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Review: Limbo – “One of the best absurd quirky comedies that will be released this year”

In popular culture, the asylum-seeking process in the UK usually vilifies or pities those who have to go through it, so when a film approaches the experience from a dramatic-comedy perspective it sounds like an impossible feat. When the current climate is anything but hostile, Director Ben Sharrock strives to add humanity and dignity without being saccharine in his approach. Providing one of the best absurd quirky comedies that will be released this year, Limbo has already garnered many nominations and rightly so, but most importantly it is a very good film.

Focusing on the experience of Syrian refugee Omar (Amir El-Masry) who has been relocated to a remote Scottish isle while he awaits the results of asylum application, we start with an inappropriate cultural awareness lesson on consent presented by the eccentric locals Helga (Sidse Babett Kudsen) and Boris (Kenneth Collard). After these hilariously poor attempts to make Omar and the other refugees feel welcome, life follows a kind of pattern. The refugees crowd around a payphone so they can call home, wander around the isle and binge-watch Friends all while filmed in a picturesque way reminiscent of Wes Anderson’s style. This all adds to the jarring surreal nature of being in a country without really being allowed to be comfortably secure.

Omar carries around with him a case to carry his Oud, a musical instrument he is proficient at except for the fact his hand is currently in a cast. As he wanders the remote isle he spends time with his flatmate Farhad (Vikash Bhai) who has been waiting for the results of his application for 36 months. Farhad is a brilliant character and it is a shame Vikash has not been nominated as a supporting actor for portraying the Freddie Mercury-obsessed friend. Farhad notices Omar has had his Oud firmly locked in its case but is never out of his sight, so he nominates himself to be manager/agent and book him into the local open mic night.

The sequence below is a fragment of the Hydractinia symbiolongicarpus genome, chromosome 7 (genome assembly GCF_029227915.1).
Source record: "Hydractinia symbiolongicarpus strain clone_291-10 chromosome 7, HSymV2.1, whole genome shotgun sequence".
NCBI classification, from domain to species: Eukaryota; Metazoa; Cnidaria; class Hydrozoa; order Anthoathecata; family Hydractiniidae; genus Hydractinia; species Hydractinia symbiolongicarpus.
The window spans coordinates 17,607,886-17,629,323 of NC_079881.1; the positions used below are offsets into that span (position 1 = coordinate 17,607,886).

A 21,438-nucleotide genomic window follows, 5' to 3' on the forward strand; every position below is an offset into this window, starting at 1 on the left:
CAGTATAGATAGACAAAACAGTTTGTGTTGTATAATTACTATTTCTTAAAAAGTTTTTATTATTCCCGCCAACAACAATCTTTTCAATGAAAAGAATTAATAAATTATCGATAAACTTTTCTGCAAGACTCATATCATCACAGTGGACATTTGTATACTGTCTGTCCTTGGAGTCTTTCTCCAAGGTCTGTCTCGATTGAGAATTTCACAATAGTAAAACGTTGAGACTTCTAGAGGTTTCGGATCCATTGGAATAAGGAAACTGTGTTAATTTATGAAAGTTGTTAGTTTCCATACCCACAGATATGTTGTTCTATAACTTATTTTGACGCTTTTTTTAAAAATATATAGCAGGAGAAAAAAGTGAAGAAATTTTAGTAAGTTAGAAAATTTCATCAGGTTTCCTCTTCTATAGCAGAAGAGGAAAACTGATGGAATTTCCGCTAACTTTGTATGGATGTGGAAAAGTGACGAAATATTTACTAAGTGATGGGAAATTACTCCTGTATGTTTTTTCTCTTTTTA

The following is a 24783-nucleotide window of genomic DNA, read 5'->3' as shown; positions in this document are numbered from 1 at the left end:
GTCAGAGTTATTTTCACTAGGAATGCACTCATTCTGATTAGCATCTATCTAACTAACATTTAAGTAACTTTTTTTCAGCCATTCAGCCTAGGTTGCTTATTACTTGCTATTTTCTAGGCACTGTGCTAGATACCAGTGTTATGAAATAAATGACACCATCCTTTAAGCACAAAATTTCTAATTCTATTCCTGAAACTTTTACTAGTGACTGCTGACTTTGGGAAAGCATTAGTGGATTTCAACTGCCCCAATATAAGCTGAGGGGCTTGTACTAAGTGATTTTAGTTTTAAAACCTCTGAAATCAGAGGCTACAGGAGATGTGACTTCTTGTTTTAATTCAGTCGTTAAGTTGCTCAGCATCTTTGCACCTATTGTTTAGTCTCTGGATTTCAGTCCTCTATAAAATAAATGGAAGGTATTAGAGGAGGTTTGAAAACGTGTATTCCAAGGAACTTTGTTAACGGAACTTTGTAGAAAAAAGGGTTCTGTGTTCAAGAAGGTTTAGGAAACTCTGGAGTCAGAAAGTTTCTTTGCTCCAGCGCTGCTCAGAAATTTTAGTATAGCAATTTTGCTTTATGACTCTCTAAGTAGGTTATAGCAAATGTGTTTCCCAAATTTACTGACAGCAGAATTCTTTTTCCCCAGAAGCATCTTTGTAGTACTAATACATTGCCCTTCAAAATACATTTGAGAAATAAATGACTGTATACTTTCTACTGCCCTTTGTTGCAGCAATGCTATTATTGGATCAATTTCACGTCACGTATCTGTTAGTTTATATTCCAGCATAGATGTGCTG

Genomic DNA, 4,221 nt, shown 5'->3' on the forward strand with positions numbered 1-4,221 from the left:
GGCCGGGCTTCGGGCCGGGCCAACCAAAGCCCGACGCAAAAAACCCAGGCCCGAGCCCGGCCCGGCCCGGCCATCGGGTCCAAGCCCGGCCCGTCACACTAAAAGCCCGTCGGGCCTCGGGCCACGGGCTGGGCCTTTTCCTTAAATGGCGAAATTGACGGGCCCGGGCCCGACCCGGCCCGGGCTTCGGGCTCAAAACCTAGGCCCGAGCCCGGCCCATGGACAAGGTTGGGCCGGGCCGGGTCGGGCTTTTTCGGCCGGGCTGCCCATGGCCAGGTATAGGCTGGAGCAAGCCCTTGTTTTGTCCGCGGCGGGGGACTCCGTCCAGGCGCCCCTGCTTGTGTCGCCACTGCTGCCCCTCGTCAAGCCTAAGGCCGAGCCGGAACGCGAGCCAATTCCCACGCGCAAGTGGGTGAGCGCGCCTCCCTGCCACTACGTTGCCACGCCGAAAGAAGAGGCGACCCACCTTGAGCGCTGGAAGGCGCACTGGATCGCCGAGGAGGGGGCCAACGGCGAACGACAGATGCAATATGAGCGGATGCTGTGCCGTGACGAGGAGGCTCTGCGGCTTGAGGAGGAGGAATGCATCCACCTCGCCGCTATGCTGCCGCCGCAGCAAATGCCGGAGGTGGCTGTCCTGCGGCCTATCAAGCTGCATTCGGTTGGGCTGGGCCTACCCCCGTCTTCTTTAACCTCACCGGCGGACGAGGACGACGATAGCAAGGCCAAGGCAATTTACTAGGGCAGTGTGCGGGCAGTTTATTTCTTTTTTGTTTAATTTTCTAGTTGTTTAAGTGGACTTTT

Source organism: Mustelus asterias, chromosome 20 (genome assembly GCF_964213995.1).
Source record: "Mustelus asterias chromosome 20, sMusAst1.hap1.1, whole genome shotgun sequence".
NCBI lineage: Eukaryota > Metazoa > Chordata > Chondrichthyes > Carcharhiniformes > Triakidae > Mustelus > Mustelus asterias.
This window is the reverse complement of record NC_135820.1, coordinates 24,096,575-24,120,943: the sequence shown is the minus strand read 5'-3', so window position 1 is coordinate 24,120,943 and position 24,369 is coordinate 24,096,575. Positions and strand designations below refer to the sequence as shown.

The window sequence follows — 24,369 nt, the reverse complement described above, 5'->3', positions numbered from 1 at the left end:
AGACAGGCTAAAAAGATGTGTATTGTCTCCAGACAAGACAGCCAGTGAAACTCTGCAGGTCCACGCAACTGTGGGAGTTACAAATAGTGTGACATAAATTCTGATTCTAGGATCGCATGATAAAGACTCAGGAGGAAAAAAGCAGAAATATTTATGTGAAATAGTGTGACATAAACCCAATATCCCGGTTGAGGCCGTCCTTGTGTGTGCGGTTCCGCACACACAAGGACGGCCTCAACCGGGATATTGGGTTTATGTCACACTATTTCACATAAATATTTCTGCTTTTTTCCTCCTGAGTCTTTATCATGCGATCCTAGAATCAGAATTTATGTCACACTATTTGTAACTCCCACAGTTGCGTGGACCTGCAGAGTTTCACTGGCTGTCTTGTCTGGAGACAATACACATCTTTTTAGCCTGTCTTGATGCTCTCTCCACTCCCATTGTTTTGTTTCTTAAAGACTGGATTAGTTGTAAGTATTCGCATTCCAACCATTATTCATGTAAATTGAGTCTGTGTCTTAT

As Omar tries to figure out his new identity between meeting the locals – who in one breath tell him not to commit any acts of terrorism but are also nice enough to offer him a lift home – and calling his family who have fled Syria and are now in Turkey, worrying about his safety and his access to spices. Torn between the serious and the silly, Limbo is filled with witty humour and takes sharp satirical punches all while filming the beautiful Scottish landscape.

Limbo’s writer-director Ben Sharrock carefully presents a quirky comedy and a human drama, which knows how to speak to the humanity of refugees who will see themselves as more than just their residency status. Reflected in Omar’s previous life in Syria as a talented musician, Limbo presents a man whose identity is being challenged and his attempts to make sense of the relationships around him. The film embraces the Kafkaesque asylum process and mines it for laughs’ anyone who enjoys quirky comedies with a bite should really sit down and enjoy this immensely.

Focus Features will release Limbo in US cinemas on 30th April 2021. It opens in the UK on 30th July 2021.

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